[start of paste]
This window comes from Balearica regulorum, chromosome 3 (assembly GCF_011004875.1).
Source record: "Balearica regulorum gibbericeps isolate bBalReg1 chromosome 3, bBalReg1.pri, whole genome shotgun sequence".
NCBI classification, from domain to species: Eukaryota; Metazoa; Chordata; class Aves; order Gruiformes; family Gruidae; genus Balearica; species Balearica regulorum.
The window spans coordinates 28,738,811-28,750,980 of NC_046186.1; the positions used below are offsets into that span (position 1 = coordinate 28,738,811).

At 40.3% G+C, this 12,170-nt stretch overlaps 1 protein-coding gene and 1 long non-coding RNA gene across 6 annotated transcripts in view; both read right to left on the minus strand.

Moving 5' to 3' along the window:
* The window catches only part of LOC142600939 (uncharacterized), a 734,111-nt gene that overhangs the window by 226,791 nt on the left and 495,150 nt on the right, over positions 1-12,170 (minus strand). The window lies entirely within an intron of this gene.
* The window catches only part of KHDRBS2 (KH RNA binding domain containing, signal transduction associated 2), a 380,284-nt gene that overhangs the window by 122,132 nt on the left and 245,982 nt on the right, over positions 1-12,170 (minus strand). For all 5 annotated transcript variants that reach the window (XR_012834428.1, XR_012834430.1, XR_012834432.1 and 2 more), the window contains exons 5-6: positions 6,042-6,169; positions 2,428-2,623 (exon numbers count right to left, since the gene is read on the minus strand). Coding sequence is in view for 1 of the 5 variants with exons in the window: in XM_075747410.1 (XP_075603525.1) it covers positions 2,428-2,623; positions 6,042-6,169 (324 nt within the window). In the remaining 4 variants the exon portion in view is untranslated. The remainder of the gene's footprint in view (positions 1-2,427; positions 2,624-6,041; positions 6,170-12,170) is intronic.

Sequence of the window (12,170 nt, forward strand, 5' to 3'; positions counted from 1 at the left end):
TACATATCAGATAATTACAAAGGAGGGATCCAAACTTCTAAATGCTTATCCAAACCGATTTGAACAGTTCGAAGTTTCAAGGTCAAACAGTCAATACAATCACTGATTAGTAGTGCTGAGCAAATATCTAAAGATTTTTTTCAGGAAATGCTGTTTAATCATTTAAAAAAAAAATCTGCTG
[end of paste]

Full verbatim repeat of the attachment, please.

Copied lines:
This window comes from Balearica regulorum, chromosome 3 (assembly GCF_011004875.1).
Source record: "Balearica regulorum gibbericeps isolate bBalReg1 chromosome 3, bBalReg1.pri, whole genome shotgun sequence".
NCBI classification, from domain to species: Eukaryota; Metazoa; Chordata; class Aves; order Gruiformes; family Gruidae; genus Balearica; species Balearica regulorum.
The window spans coordinates 28,738,811-28,750,980 of NC_046186.1; the positions used below are offsets into that span (position 1 = coordinate 28,738,811).

At 40.3% G+C, this 12,170-nt stretch overlaps 1 protein-coding gene and 1 long non-coding RNA gene across 6 annotated transcripts in view; both read right to left on the minus strand.

Moving 5' to 3' along the window:
* The window catches only part of LOC142600939 (uncharacterized), a 734,111-nt gene that overhangs the window by 226,791 nt on the left and 495,150 nt on the right, over positions 1-12,170 (minus strand). The window lies entirely within an intron of this gene.
* The window catches only part of KHDRBS2 (KH RNA binding domain containing, signal transduction associated 2), a 380,284-nt gene that overhangs the window by 122,132 nt on the left and 245,982 nt on the right, over positions 1-12,170 (minus strand). For all 5 annotated transcript variants that reach the window (XR_012834428.1, XR_012834430.1, XR_012834432.1 and 2 more), the window contains exons 5-6: positions 6,042-6,169; positions 2,428-2,623 (exon numbers count right to left, since the gene is read on the minus strand). Coding sequence is in view for 1 of the 5 variants with exons in the window: in XM_075747410.1 (XP_075603525.1) it covers positions 2,428-2,623; positions 6,042-6,169 (324 nt within the window). In the remaining 4 variants the exon portion in view is untranslated. The remainder of the gene's footprint in view (positions 1-2,427; positions 2,624-6,041; positions 6,170-12,170) is intronic.

Sequence of the window (12,170 nt, forward strand, 5' to 3'; positions counted from 1 at the left end):
TACATATCAGATAATTACAAAGGAGGGATCCAAACTTCTAAATGCTTATCCAAACCGATTTGAACAGTTCGAAGTTTCAAGGTCAAACAGTCAATACAATCACTGATTAGTAGTGCTGAGCAAATATCTAAAGATTTTTTTCAGGAAATGCTGTTTAATCATTTAAAAAAAAAATCTGCTG